Cell Phones

Cell phones have become a major part of our lives. I personally know that my blackberry is permanently glued to my hand, and as I drive past other cars I see the same thing. From our last post we saw texting for teenagers is a constant flow that probably wont be slowed down by driving. When we are behind the wheel of a car we posses our lives and others in our hands, instead we choose to hold that phone in our hand instead.

The death toll due to driving has been climbing recently because of drivers being so dependent on their cell phones. Companies have developed blue-tooth devices to keep the drivers hands free so that they can devote more attention to the road. Blue- tooth devices have helped make a small but significant difference in the safety of drivers. California, in 2008, imposed a law forcing drivers to drop their phones and only use hands-free devices.  They have realized that the biggest problem isn’t necessarily whether your hands are on the wheel or holding the phone, its more about the distraction. Though they are trying to make a difference.

“Using a cell phone use while driving, whether it’s hand-held or hands-free, delays a driver’s reactions as much as having a blood alcohol concentration at the legal limit of .08 percent.” (the University of Utah)

States have also imposed fines and tickets for if you are caught texting and driving, yet people continuously do it. Even though people know the dangers of texting and talking on the phone, they continue to do it. Is our conversations so important that we are willing to take our lives or others?

Warning this video is pretty sad. It shows how serious texting and talking on the phone is, and how insignificant our conversations are. The second video gives some astounding facts about texting and driving.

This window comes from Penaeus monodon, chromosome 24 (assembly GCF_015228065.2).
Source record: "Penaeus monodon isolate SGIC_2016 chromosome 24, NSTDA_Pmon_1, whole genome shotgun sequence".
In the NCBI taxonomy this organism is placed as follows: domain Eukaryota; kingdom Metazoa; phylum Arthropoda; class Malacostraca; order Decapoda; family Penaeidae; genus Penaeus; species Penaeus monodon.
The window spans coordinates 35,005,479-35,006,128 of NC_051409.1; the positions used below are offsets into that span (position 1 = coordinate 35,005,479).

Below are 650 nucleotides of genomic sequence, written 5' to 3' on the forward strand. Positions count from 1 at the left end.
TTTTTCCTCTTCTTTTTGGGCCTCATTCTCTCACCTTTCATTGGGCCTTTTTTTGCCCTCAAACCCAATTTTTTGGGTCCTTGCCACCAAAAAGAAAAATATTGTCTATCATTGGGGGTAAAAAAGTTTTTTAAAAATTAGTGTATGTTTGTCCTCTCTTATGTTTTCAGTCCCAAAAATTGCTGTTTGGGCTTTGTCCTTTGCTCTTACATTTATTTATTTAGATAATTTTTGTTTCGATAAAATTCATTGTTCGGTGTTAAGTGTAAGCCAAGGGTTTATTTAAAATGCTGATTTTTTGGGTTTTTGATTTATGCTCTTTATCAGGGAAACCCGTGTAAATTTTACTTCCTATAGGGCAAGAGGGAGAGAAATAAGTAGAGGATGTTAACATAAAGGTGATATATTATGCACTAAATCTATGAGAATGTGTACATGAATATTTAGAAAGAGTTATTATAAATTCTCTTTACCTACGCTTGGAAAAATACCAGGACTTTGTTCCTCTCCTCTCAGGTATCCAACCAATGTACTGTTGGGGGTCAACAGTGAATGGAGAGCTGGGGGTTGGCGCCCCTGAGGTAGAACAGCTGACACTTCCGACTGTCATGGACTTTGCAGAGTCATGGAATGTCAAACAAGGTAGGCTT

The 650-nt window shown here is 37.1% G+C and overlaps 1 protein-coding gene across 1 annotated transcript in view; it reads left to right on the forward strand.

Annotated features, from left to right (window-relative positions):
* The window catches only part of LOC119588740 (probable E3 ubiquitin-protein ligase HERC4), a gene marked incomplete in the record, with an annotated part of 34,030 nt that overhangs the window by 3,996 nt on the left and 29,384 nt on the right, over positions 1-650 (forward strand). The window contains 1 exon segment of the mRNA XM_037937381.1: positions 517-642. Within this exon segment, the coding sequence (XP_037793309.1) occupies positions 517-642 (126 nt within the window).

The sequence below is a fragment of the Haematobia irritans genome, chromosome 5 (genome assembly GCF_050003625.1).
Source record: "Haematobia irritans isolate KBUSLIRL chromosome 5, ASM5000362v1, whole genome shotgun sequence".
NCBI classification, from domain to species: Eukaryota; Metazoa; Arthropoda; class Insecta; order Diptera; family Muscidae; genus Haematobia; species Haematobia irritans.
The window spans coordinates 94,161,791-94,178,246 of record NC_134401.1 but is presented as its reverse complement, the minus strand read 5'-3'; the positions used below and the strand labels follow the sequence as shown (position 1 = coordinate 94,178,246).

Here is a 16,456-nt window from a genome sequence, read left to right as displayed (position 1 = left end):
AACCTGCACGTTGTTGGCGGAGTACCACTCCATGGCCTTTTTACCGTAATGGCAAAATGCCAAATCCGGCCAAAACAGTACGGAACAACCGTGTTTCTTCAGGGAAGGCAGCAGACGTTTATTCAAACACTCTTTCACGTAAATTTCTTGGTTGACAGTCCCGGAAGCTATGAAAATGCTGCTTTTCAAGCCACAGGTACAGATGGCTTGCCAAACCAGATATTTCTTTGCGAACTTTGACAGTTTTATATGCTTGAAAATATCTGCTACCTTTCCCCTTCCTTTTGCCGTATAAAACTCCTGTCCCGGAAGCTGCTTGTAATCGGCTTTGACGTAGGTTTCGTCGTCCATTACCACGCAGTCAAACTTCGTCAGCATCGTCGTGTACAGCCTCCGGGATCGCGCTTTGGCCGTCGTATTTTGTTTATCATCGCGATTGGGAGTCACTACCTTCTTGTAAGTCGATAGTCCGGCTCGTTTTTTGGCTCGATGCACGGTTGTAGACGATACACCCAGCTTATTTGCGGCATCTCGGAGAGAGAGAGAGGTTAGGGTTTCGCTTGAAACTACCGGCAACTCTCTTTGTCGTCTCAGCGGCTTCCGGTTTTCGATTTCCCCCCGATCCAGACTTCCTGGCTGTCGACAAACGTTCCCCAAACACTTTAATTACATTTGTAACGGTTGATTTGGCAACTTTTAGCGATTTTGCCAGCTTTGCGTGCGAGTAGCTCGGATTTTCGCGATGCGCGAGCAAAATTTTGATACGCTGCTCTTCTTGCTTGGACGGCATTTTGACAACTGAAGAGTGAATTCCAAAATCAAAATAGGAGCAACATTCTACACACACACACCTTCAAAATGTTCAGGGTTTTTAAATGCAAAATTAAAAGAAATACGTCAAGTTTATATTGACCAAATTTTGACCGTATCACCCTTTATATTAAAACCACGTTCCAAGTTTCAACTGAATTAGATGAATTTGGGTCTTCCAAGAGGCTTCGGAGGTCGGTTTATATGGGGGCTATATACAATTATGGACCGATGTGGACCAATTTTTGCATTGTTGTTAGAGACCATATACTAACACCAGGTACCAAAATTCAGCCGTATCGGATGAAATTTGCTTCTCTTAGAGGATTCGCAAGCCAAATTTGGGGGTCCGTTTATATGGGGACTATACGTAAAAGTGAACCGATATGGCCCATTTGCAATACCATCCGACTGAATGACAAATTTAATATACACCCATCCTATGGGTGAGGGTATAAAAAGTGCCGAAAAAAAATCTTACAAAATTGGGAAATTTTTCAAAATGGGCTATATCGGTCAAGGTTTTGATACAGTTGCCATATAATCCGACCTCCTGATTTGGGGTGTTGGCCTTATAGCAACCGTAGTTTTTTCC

Our conversations really are not as important as we think they are. Miami University lost a student and a member of ROTC because of texting and driving earlier this year. Some people realize that their texting conversations weren’t as important after this tragedy, others still haven’t gotten the point.

I personally know my mother talks on the phone constantly for her job, she also has to drive to many different customers which results in her talking on the phone while driving. I’ve gotten her a bluetooth device so she can be a little safer, but I know that she still isn’t completely safe. I have been in the car when she gets distracted by her work and phone conversations. I try to point it out to her, but she thinks these things only really occur to teenagers. Yes texting and driving accidents are more prominent amongst teens but that doesn’t mean it doesn’t happen to adults.

So next time you get in your car to drive just down the street, do you really need to text a friend “hey whats up?”? Replying “yeah” could wait until your stopped at a red light or your home.

-Sydney

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